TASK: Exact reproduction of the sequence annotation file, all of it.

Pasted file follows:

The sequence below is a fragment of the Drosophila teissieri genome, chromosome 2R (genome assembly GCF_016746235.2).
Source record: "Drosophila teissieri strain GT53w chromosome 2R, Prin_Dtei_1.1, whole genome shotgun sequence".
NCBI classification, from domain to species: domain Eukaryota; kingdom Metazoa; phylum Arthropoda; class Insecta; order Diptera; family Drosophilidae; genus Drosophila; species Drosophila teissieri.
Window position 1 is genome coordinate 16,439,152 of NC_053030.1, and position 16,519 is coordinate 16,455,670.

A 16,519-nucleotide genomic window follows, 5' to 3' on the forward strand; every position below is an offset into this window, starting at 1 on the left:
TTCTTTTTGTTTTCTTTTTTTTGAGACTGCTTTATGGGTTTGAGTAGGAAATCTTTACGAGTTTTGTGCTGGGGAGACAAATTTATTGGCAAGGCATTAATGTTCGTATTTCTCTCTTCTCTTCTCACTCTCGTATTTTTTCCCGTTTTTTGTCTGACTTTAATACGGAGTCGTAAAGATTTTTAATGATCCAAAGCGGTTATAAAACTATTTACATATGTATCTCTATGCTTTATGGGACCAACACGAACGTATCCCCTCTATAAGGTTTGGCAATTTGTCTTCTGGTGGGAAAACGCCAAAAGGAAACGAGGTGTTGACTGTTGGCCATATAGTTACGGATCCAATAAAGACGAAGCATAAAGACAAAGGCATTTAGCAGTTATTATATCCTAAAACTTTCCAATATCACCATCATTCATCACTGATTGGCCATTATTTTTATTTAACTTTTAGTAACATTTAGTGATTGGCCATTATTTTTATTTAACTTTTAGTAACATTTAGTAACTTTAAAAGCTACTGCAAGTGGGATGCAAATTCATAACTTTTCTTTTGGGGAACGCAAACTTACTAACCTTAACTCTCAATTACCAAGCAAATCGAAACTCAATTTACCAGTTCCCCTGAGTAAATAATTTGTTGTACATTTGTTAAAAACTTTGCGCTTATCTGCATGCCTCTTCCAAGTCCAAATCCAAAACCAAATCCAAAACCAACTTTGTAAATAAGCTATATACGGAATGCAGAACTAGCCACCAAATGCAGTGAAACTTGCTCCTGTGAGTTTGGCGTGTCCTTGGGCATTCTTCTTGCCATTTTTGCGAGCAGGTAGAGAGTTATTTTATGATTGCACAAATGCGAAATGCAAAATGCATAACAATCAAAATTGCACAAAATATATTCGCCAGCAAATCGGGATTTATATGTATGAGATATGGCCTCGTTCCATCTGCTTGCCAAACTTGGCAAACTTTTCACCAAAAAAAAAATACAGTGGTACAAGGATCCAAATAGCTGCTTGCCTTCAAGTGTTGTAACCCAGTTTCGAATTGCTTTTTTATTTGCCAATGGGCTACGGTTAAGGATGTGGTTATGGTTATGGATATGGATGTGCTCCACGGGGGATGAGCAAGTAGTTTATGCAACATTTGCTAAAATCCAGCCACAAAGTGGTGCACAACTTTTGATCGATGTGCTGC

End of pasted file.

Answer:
The sequence below is a fragment of the Drosophila teissieri genome, chromosome 2R (genome assembly GCF_016746235.2).
Source record: "Drosophila teissieri strain GT53w chromosome 2R, Prin_Dtei_1.1, whole genome shotgun sequence".
NCBI classification, from domain to species: domain Eukaryota; kingdom Metazoa; phylum Arthropoda; class Insecta; order Diptera; family Drosophilidae; genus Drosophila; species Drosophila teissieri.
Window position 1 is genome coordinate 16,439,152 of NC_053030.1, and position 16,519 is coordinate 16,455,670.

A 16,519-nucleotide genomic window follows, 5' to 3' on the forward strand; every position below is an offset into this window, starting at 1 on the left:
TTCTTTTTGTTTTCTTTTTTTTGAGACTGCTTTATGGGTTTGAGTAGGAAATCTTTACGAGTTTTGTGCTGGGGAGACAAATTTATTGGCAAGGCATTAATGTTCGTATTTCTCTCTTCTCTTCTCACTCTCGTATTTTTTCCCGTTTTTTGTCTGACTTTAATACGGAGTCGTAAAGATTTTTAATGATCCAAAGCGGTTATAAAACTATTTACATATGTATCTCTATGCTTTATGGGACCAACACGAACGTATCCCCTCTATAAGGTTTGGCAATTTGTCTTCTGGTGGGAAAACGCCAAAAGGAAACGAGGTGTTGACTGTTGGCCATATAGTTACGGATCCAATAAAGACGAAGCATAAAGACAAAGGCATTTAGCAGTTATTATATCCTAAAACTTTCCAATATCACCATCATTCATCACTGATTGGCCATTATTTTTATTTAACTTTTAGTAACATTTAGTGATTGGCCATTATTTTTATTTAACTTTTAGTAACATTTAGTAACTTTAAAAGCTACTGCAAGTGGGATGCAAATTCATAACTTTTCTTTTGGGGAACGCAAACTTACTAACCTTAACTCTCAATTACCAAGCAAATCGAAACTCAATTTACCAGTTCCCCTGAGTAAATAATTTGTTGTACATTTGTTAAAAACTTTGCGCTTATCTGCATGCCTCTTCCAAGTCCAAATCCAAAACCAAATCCAAAACCAACTTTGTAAATAAGCTATATACGGAATGCAGAACTAGCCACCAAATGCAGTGAAACTTGCTCCTGTGAGTTTGGCGTGTCCTTGGGCATTCTTCTTGCCATTTTTGCGAGCAGGTAGAGAGTTATTTTATGATTGCACAAATGCGAAATGCAAAATGCATAACAATCAAAATTGCACAAAATATATTCGCCAGCAAATCGGGATTTATATGTATGAGATATGGCCTCGTTCCATCTGCTTGCCAAACTTGGCAAACTTTTCACCAAAAAAAAAATACAGTGGTACAAGGATCCAAATAGCTGCTTGCCTTCAAGTGTTGTAACCCAGTTTCGAATTGCTTTTTTATTTGCCAATGGGCTACGGTTAAGGATGTGGTTATGGTTATGGATATGGATGTGCTCCACGGGGGATGAGCAAGTAGTTTATGCAACATTTGCTAAAATCCAGCCACAAAGTGGTGCACAACTTTTGATCGATGTGCTGC